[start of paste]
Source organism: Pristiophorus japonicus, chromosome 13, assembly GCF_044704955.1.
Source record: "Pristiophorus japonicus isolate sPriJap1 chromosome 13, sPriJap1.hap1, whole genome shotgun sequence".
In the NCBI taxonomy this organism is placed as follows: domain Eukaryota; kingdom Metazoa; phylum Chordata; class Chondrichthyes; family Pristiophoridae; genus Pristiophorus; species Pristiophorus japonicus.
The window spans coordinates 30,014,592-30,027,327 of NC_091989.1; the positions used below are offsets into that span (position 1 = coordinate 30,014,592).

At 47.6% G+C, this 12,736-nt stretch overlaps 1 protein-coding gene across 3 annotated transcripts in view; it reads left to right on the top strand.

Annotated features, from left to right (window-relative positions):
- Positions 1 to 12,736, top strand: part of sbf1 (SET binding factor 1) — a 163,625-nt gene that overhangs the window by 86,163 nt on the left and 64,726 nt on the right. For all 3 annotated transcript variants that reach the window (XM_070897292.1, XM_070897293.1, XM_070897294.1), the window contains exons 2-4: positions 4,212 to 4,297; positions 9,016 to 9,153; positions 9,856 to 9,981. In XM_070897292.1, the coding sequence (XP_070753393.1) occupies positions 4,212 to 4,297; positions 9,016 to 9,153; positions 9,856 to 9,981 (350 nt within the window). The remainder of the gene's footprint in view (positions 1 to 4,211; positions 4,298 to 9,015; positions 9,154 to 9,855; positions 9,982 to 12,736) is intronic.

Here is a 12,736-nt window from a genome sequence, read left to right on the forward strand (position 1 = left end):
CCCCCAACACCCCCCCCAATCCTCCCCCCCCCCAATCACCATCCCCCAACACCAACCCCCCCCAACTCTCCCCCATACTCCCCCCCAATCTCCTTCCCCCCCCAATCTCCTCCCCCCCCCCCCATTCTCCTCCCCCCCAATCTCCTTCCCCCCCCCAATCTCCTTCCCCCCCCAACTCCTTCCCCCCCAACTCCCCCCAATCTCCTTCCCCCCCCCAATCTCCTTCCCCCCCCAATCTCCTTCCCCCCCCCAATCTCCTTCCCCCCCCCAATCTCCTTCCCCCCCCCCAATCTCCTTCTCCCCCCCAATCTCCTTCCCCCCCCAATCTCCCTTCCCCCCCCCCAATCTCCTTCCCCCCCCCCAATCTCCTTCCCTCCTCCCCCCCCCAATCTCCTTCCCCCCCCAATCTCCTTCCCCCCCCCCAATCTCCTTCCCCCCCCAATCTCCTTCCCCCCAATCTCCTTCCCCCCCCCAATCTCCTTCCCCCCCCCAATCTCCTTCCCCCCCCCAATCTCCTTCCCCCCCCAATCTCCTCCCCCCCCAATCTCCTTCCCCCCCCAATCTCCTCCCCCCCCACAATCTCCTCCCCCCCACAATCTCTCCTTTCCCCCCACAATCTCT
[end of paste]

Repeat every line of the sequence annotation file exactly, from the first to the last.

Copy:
Source organism: Pristiophorus japonicus, chromosome 13, assembly GCF_044704955.1.
Source record: "Pristiophorus japonicus isolate sPriJap1 chromosome 13, sPriJap1.hap1, whole genome shotgun sequence".
In the NCBI taxonomy this organism is placed as follows: domain Eukaryota; kingdom Metazoa; phylum Chordata; class Chondrichthyes; family Pristiophoridae; genus Pristiophorus; species Pristiophorus japonicus.
The window spans coordinates 30,014,592-30,027,327 of NC_091989.1; the positions used below are offsets into that span (position 1 = coordinate 30,014,592).

At 47.6% G+C, this 12,736-nt stretch overlaps 1 protein-coding gene across 3 annotated transcripts in view; it reads left to right on the top strand.

Annotated features, from left to right (window-relative positions):
- Positions 1 to 12,736, top strand: part of sbf1 (SET binding factor 1) — a 163,625-nt gene that overhangs the window by 86,163 nt on the left and 64,726 nt on the right. For all 3 annotated transcript variants that reach the window (XM_070897292.1, XM_070897293.1, XM_070897294.1), the window contains exons 2-4: positions 4,212 to 4,297; positions 9,016 to 9,153; positions 9,856 to 9,981. In XM_070897292.1, the coding sequence (XP_070753393.1) occupies positions 4,212 to 4,297; positions 9,016 to 9,153; positions 9,856 to 9,981 (350 nt within the window). The remainder of the gene's footprint in view (positions 1 to 4,211; positions 4,298 to 9,015; positions 9,154 to 9,855; positions 9,982 to 12,736) is intronic.

Here is a 12,736-nt window from a genome sequence, read left to right on the forward strand (position 1 = left end):
CCCCCAACACCCCCCCCAATCCTCCCCCCCCCCAATCACCATCCCCCAACACCAACCCCCCCCAACTCTCCCCCATACTCCCCCCCAATCTCCTTCCCCCCCCAATCTCCTCCCCCCCCCCCCATTCTCCTCCCCCCCAATCTCCTTCCCCCCCCCAATCTCCTTCCCCCCCCAACTCCTTCCCCCCCAACTCCCCCCAATCTCCTTCCCCCCCCCAATCTCCTTCCCCCCCCAATCTCCTTCCCCCCCCCAATCTCCTTCCCCCCCCCAATCTCCTTCCCCCCCCCCAATCTCCTTCTCCCCCCCAATCTCCTTCCCCCCCCAATCTCCCTTCCCCCCCCCCAATCTCCTTCCCCCCCCCCAATCTCCTTCCCTCCTCCCCCCCCCAATCTCCTTCCCCCCCCAATCTCCTTCCCCCCCCCCAATCTCCTTCCCCCCCCAATCTCCTTCCCCCCAATCTCCTTCCCCCCCCCAATCTCCTTCCCCCCCCCAATCTCCTTCCCCCCCCCAATCTCCTTCCCCCCCCAATCTCCTCCCCCCCCAATCTCCTTCCCCCCCCAATCTCCTCCCCCCCCACAATCTCCTCCCCCCCACAATCTCTCCTTTCCCCCCACAATCTCT